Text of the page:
Cosmic Coincidence and Intuitive Non-Naturalism

By Hanna, Nathan | Journal of Ethics & Social Philosophy, March 2010 | Go to article overview

Cosmic Coincidence and Intuitive Non-Naturalism


Hanna, Nathan, Journal of Ethics & Social Philosophy


RECENTLY, MATTHEW BEDKE (2009) offered an intriguing argument against Intuitive Non-Naturalism in ethics (INN). INN is the conjunction of Ethical Non-Naturalism and Ethical Intuitionism. Ethical Non-Naturalism is the view that ethical facts or properties are non-natural, i.e., non-physical. Ethical Intuitionism is the view that intuition can provide non-inferential, prima facie justification for ethical beliefs. Against INN, Bedke argues that intuitive justification for belief in non-natural ethical facts is subject to a defeater: the "defeater from cosmic coincidence."

Though not a proponent of INN myself, I think Bedke's argument faces an important difficulty. Bedke takes seemings or beliefs to be subject to defeat if they satisfy certain criteria. He proposes two in particular. satisfying these criteria is insufficient for defeat, however. Many inductively justified beliefs, for example, satisfy the criteria, yet this does not seem sufficient to generate a defeater against them. Two of Bedke's premises happen to be such beliefs. I begin by discussing Bedke's argument and his proposed criteria. I then show that inductively justified beliefs and related seemings satisfy the criteria. I conclude that satisfying the criteria is insufficient to generate a defeater and that the sufficiency of such criteria would, in any case, render Bedke's argument self-defeating.

Assuming Ethical Non-Naturalism for the sake of argument, Bedke argues that intuitive justification for belief in non-natural ethical facts is subject to defeat. Here is a slightly modified version of his argument (p. 190). (1)

1) Suppose Ethical Non-Naturalism is true, i.e., that ethical facts or properties are non-physical.

2) The physical world is causally closed, so physical events and states are fully physically caused.

3) Ethical intuitions are physical events or states. (2)

4) So, ethical intuitions are fully physically caused. (2,3)

5) So, ethical facts or properties do not causally affect ethical intuitions. (1,4)

6) If ethical facts or properties do not causally affect ethical intuitions, it would take a cosmic coincidence for ethical intuitions to accurately track ethical facts and properties.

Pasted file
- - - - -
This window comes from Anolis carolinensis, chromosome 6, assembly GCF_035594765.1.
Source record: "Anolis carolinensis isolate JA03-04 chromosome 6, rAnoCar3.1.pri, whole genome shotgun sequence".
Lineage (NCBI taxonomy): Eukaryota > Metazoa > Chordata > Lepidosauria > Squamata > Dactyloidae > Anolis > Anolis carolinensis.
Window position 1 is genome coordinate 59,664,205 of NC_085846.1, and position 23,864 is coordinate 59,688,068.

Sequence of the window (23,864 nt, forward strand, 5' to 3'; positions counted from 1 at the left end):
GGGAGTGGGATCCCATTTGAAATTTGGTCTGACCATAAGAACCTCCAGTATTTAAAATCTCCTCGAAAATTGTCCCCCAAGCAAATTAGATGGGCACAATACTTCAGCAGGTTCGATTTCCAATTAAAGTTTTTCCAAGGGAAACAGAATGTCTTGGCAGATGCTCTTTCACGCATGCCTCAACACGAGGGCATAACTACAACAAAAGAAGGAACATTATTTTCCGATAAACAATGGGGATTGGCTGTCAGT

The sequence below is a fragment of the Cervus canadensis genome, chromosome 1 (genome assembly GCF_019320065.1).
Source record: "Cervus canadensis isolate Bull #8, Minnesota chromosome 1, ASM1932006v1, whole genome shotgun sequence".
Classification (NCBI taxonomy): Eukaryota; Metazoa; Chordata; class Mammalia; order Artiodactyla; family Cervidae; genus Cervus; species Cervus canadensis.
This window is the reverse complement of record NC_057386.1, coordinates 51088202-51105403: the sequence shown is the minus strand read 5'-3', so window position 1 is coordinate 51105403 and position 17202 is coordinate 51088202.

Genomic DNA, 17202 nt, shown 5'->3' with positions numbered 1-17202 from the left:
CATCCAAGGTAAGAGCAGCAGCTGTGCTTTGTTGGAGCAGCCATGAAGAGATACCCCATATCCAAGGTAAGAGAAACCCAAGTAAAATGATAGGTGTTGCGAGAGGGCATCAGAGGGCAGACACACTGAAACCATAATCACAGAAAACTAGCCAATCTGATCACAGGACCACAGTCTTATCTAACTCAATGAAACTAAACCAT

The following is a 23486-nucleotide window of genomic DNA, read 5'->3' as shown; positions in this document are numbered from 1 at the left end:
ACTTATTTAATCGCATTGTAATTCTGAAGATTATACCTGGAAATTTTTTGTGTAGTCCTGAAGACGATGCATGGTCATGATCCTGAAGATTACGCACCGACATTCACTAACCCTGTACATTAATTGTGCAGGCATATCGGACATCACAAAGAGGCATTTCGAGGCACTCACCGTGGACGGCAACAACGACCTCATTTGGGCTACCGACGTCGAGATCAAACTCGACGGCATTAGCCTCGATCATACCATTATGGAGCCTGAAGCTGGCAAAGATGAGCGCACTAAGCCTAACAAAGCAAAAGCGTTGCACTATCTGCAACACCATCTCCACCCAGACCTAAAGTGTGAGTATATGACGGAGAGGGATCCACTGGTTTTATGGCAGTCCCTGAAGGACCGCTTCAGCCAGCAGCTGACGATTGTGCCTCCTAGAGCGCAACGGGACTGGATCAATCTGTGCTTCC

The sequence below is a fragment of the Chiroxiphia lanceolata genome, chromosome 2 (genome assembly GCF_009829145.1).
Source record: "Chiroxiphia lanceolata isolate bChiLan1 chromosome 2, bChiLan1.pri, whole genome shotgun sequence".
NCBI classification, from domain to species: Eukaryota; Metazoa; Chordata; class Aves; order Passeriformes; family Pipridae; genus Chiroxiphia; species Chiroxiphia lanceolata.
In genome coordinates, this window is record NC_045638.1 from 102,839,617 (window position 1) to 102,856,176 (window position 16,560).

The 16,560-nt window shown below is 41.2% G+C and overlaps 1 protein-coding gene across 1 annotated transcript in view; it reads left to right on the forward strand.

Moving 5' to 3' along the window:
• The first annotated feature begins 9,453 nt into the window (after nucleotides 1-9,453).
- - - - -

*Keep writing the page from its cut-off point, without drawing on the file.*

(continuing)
7) So, it would take a cosmic coincidence for ethical intuitions to accurately track ethical facts and properties. (5,6)

8) If it would take a cosmic coincidence for ethical intuitions to accurately track ethical facts and properties, there is a defeater for these intuitions: the defeater from cosmic coincidence.

9) So, on the hypothesis that Ethical Non-Naturalism is true, there is a defeater for our ethical intuitions. (7,8) (3)

According to premise 4, ethical intuitions have fully physical causal histories. Because non-natural ethical facts do not figure in these histories, Bedke claims, it is conceptually possible to have the same history--and so the same intuitions--with different sets of non-natural ethical facts. (4) Given this, Bedke argues, it would be cosmically coincidental if the non-natural ethical facts just happened to fortuitously line up with these intuitions. once we realize this, he claims, any justification our intuitions might have given us for belief in non-natural ethical facts will be defeated.

To illustrate, Bedke discusses two non-ethical examples: the case of Andy and the case of Bea (pp. 197-98). On the basis on intuition, Andy believes that each person has a non-natural spirit animal whose species supervenes on the person's character. Bea believes, also on the basis of intuition, that a goblin war rages all around her, though the goblins and their weapons are made up entirely of non-natural stuff. Andy's intuition can be completely explained in terms of sociological and psychological facts. Likewise, Bea's intuition can be completely explained by the fact that she has a brain tumor, the likes of which have similarly affected others. …

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